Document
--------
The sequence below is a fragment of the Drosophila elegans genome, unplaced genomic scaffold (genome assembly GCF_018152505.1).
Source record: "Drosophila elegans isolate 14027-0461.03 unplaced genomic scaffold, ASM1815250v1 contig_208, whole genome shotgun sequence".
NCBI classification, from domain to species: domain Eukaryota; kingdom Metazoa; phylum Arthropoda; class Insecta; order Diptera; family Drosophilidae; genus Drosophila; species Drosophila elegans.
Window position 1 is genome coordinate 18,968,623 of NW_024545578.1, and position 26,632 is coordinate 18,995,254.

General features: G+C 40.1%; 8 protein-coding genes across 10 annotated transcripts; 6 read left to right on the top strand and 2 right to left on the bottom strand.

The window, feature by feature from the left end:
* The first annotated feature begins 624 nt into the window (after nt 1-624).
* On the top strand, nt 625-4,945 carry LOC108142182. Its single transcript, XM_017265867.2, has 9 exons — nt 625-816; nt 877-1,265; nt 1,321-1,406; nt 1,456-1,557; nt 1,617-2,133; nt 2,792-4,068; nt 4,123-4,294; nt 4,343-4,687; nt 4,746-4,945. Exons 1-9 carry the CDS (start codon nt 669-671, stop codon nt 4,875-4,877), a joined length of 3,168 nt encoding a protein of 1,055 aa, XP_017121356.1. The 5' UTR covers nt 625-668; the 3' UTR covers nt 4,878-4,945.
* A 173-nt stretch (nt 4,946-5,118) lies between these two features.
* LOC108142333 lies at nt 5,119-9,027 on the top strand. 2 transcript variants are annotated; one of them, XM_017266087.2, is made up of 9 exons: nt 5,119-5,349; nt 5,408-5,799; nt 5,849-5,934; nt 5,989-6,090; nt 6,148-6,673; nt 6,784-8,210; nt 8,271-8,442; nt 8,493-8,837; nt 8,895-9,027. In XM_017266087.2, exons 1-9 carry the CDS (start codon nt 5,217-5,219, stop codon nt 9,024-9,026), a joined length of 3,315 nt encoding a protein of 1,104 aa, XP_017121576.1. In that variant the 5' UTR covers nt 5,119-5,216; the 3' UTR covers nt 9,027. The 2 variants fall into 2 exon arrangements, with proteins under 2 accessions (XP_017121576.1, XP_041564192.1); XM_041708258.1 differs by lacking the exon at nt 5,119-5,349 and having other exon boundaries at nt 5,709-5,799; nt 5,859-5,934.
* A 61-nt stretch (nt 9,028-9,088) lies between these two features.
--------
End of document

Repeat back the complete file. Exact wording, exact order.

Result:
The sequence below is a fragment of the Drosophila elegans genome, unplaced genomic scaffold (genome assembly GCF_018152505.1).
Source record: "Drosophila elegans isolate 14027-0461.03 unplaced genomic scaffold, ASM1815250v1 contig_208, whole genome shotgun sequence".
NCBI classification, from domain to species: domain Eukaryota; kingdom Metazoa; phylum Arthropoda; class Insecta; order Diptera; family Drosophilidae; genus Drosophila; species Drosophila elegans.
Window position 1 is genome coordinate 18,968,623 of NW_024545578.1, and position 26,632 is coordinate 18,995,254.

General features: G+C 40.1%; 8 protein-coding genes across 10 annotated transcripts; 6 read left to right on the top strand and 2 right to left on the bottom strand.

The window, feature by feature from the left end:
* The first annotated feature begins 624 nt into the window (after nt 1-624).
* On the top strand, nt 625-4,945 carry LOC108142182. Its single transcript, XM_017265867.2, has 9 exons — nt 625-816; nt 877-1,265; nt 1,321-1,406; nt 1,456-1,557; nt 1,617-2,133; nt 2,792-4,068; nt 4,123-4,294; nt 4,343-4,687; nt 4,746-4,945. Exons 1-9 carry the CDS (start codon nt 669-671, stop codon nt 4,875-4,877), a joined length of 3,168 nt encoding a protein of 1,055 aa, XP_017121356.1. The 5' UTR covers nt 625-668; the 3' UTR covers nt 4,878-4,945.
* A 173-nt stretch (nt 4,946-5,118) lies between these two features.
* LOC108142333 lies at nt 5,119-9,027 on the top strand. 2 transcript variants are annotated; one of them, XM_017266087.2, is made up of 9 exons: nt 5,119-5,349; nt 5,408-5,799; nt 5,849-5,934; nt 5,989-6,090; nt 6,148-6,673; nt 6,784-8,210; nt 8,271-8,442; nt 8,493-8,837; nt 8,895-9,027. In XM_017266087.2, exons 1-9 carry the CDS (start codon nt 5,217-5,219, stop codon nt 9,024-9,026), a joined length of 3,315 nt encoding a protein of 1,104 aa, XP_017121576.1. In that variant the 5' UTR covers nt 5,119-5,216; the 3' UTR covers nt 9,027. The 2 variants fall into 2 exon arrangements, with proteins under 2 accessions (XP_017121576.1, XP_041564192.1); XM_041708258.1 differs by lacking the exon at nt 5,119-5,349 and having other exon boundaries at nt 5,709-5,799; nt 5,859-5,934.
* A 61-nt stretch (nt 9,028-9,088) lies between these two features.